The empire strikes back -- and Yulia's along for the ride
Newsweek has a good article on the renascent Russian empire under Putin's domination, wielding energy as his hammer, Putin is throwing his weight around Europe and there's little anyone can do.
What is most interesting to me is the following bit about Yulia Tymoshenko -- there's a reason I never trusted this ice-princess with the braids of brass -- she is a conniver and let's not forget that she was involved in many shady gas deals on her own time -- she was once known as the "gas princess" for her lucrative and shady gas trading business.
Yushchenko and democracy in Ukraine is still in danger - from enemies without and enemies within.
The Empire Strikes Back - Newsweek: International Editions - MSNBC.com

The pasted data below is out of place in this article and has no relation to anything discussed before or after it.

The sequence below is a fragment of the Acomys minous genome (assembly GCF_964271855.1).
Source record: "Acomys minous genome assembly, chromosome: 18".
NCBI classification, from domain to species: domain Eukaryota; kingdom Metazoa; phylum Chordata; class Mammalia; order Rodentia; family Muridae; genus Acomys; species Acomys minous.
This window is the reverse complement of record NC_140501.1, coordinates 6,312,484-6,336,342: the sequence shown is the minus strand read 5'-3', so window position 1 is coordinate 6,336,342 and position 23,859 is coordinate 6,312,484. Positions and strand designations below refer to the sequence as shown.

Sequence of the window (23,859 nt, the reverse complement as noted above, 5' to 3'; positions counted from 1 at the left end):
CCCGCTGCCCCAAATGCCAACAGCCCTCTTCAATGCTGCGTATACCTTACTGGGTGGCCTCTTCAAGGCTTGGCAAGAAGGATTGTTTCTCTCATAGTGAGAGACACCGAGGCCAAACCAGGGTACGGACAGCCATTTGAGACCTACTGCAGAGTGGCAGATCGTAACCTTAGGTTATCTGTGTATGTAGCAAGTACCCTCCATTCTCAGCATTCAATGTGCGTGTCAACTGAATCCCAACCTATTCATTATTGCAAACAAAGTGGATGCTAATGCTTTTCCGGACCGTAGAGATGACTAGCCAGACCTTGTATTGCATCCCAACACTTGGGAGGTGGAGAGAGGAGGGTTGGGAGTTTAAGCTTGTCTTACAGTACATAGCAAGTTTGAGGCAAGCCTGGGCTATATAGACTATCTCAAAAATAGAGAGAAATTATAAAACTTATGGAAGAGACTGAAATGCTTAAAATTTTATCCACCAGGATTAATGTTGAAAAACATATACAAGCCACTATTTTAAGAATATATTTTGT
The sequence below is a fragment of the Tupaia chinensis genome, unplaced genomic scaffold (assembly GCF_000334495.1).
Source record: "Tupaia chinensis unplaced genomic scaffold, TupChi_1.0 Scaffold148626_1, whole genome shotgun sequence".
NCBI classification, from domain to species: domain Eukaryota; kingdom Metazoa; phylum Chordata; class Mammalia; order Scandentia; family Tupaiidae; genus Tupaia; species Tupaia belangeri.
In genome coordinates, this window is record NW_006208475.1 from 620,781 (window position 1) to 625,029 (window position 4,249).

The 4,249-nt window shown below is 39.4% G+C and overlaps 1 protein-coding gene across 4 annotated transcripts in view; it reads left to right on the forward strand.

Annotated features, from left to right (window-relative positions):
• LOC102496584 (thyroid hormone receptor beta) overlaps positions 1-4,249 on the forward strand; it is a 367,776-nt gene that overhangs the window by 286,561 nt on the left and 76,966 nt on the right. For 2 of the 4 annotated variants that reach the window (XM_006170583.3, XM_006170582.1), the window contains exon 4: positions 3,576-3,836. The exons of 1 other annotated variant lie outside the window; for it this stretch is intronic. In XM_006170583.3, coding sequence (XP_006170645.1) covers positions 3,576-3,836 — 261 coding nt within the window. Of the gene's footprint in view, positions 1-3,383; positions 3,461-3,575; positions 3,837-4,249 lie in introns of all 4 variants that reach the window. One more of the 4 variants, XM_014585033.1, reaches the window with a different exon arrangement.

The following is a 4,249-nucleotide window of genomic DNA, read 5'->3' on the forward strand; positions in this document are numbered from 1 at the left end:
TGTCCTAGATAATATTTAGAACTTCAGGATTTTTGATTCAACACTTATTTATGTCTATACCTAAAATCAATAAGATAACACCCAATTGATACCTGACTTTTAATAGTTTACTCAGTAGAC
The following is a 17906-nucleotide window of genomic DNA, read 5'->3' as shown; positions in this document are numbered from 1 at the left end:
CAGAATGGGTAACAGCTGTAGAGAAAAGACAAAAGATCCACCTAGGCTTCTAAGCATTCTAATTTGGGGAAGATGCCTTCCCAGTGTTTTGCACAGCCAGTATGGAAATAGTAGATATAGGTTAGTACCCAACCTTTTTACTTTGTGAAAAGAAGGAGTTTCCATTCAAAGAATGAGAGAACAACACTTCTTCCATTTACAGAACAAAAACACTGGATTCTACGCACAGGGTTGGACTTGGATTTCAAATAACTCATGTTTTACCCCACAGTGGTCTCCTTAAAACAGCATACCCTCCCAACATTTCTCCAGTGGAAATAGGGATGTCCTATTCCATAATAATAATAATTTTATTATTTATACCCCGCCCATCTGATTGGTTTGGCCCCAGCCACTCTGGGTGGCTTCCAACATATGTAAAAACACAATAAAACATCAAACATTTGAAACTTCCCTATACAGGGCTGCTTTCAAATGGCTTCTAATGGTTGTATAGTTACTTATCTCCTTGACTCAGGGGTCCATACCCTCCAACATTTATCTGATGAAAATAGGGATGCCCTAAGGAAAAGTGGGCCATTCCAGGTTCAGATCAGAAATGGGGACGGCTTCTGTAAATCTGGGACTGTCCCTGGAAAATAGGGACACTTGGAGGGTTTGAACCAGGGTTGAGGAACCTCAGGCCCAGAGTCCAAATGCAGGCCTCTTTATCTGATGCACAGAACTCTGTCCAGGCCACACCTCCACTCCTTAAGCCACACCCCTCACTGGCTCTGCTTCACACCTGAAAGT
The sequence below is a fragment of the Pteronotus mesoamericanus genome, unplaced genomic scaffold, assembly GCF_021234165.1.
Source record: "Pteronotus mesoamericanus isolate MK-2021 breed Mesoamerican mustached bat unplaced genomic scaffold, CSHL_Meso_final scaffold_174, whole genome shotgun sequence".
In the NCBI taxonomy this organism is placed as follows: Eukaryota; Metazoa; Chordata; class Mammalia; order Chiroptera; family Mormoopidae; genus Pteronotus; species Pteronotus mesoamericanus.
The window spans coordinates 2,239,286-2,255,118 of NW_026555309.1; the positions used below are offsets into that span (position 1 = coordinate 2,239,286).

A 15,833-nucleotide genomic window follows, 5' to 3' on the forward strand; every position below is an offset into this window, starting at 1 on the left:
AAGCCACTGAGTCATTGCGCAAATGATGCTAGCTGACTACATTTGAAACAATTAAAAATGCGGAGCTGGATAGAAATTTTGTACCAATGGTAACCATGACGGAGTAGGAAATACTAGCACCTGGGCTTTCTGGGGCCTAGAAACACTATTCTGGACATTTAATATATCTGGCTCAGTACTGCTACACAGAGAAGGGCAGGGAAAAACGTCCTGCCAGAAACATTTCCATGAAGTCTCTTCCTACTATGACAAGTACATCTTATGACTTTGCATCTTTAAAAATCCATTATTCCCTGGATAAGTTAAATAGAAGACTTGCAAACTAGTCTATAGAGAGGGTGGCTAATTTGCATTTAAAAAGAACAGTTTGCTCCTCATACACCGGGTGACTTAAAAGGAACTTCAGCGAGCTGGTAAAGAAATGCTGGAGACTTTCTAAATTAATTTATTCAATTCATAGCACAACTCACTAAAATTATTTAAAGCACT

Russia's newfound assertiveness is sharply evident in Ukraine, where the Kremlin seeks to undermine the 2004 "Orange Revolution" that turned out a Moscow-friendly regime and ushered in a band of West-leaning political and economic reformers. So far, its major triumph has been to encourage Yulia Timoshenko, the celebrated "Orange Goddess," to turn against her former ally Yushchenko. Denouncing her as "anti-Russian," Moscow all but refused to recognize her appointment as Ukraine's prime minister initially, pointedly citing criminal charges pending against her (for alleged bribery of Russian Defense Ministry officials in 1996) and effectively barring her from visiting Russia even on official business. But when Yushchenko fired Timoshenko last September, she was transformed overnight from an outlaw to honored guest. Charges against her were mysteriously dropped. A visit to Moscow soon followed, where, according to former Economy minister Sergei Terekhin, she met with Putin privately. Suddenly, Timoshenko became Yushchenko's most vocal critic, accusing him of corruptly benefiting in the deal that ended the New Year's gas crisis—so far without proof. (Amid the hubbub, Kiev and Moscow last Saturday postponed signing the agreement for another week.) "We regard Yulia as our ally," says Sergei Markov, a Kremlin political consultant. "There is nothing anti-Russian about her."